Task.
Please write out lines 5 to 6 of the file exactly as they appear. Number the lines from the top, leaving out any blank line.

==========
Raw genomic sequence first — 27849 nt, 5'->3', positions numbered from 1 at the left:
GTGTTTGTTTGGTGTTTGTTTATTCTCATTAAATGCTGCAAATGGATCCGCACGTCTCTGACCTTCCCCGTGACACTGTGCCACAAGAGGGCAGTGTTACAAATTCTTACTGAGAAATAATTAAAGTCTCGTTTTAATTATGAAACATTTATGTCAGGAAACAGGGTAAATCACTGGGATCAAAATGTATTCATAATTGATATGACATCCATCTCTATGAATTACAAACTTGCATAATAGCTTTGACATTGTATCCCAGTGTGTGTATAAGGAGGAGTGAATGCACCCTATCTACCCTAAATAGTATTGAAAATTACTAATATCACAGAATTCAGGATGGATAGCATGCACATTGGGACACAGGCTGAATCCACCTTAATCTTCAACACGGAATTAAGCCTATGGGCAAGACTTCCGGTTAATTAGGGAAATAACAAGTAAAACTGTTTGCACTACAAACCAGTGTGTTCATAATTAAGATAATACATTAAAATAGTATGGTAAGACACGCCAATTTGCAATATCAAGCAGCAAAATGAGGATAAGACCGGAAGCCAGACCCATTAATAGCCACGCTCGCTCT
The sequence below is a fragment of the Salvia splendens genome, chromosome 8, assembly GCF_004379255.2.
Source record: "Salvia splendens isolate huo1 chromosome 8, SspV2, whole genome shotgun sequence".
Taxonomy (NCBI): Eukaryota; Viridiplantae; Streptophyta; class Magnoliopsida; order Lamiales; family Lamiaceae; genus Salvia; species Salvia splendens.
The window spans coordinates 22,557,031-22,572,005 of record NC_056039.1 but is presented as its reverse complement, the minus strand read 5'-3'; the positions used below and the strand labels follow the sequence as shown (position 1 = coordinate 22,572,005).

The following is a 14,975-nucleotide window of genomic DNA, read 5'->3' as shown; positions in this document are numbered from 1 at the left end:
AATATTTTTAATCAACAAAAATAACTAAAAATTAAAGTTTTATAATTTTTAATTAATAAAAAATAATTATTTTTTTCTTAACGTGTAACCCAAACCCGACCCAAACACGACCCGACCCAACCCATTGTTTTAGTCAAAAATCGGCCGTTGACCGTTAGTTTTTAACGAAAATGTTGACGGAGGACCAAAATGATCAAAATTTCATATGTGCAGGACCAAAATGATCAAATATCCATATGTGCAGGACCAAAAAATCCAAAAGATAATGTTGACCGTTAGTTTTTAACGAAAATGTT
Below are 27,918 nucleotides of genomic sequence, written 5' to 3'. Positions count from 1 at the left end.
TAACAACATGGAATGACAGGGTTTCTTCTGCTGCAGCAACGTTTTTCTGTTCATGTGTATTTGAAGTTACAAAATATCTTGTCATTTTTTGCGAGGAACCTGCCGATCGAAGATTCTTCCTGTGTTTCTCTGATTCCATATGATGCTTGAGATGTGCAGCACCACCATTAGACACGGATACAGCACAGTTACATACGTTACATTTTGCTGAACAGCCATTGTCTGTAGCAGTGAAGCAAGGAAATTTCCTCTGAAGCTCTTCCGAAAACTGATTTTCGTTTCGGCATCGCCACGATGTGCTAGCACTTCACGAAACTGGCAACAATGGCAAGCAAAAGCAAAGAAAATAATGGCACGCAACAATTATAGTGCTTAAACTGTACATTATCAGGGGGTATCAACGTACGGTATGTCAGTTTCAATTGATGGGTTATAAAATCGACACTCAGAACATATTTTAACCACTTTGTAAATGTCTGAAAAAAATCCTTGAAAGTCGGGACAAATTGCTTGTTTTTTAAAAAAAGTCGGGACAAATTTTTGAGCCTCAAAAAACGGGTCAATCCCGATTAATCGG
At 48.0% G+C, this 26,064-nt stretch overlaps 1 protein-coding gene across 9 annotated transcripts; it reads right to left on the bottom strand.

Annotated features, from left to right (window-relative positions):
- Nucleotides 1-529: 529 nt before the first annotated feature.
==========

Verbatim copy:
Taxonomy (NCBI): Eukaryota; Viridiplantae; Streptophyta; class Magnoliopsida; order Lamiales; family Lamiaceae; genus Salvia; species Salvia splendens.
The window spans coordinates 22,557,031-22,572,005 of record NC_056039.1 but is presented as its reverse complement, the minus strand read 5'-3'; the positions used below and the strand labels follow the sequence as shown (position 1 = coordinate 22,572,005).